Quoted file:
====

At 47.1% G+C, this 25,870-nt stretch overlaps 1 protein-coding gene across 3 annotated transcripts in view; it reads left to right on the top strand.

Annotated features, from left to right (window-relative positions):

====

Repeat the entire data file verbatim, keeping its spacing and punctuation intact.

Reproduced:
At 47.1% G+C, this 25,870-nt stretch overlaps 1 protein-coding gene across 3 annotated transcripts in view; it reads left to right on the top strand.

Annotated features, from left to right (window-relative positions):